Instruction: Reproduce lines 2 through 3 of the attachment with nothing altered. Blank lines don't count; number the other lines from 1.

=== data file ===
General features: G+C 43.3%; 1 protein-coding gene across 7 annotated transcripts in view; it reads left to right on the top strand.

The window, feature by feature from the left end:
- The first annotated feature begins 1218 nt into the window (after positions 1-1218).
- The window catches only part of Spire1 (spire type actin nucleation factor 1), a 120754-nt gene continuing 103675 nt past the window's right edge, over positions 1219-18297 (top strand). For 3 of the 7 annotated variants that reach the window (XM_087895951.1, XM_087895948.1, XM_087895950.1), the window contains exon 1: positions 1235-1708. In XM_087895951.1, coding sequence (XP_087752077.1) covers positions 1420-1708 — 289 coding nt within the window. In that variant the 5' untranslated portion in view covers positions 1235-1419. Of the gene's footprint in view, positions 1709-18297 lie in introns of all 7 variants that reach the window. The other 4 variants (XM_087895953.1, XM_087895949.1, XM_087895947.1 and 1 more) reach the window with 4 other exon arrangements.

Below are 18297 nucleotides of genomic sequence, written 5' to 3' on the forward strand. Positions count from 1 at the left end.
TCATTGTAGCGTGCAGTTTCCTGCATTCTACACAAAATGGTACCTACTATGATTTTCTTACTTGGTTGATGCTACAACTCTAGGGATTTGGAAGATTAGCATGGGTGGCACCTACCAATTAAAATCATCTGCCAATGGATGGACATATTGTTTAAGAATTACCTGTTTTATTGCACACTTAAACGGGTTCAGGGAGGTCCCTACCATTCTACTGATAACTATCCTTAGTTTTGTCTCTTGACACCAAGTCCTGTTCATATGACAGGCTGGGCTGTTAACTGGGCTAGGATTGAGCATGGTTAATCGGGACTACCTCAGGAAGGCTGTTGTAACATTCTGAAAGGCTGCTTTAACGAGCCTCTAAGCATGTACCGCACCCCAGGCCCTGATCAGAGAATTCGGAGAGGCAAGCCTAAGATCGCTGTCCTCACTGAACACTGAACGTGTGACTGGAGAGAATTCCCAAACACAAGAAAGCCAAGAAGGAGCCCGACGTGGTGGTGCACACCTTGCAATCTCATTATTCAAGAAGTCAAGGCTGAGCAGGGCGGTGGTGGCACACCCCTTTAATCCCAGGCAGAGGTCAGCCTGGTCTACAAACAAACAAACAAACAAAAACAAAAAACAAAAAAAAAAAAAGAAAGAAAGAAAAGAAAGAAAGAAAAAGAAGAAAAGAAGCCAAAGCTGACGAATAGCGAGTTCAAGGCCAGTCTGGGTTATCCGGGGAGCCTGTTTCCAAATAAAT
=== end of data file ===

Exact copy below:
The window, feature by feature from the left end:
- The first annotated feature begins 1218 nt into the window (after positions 1-1218).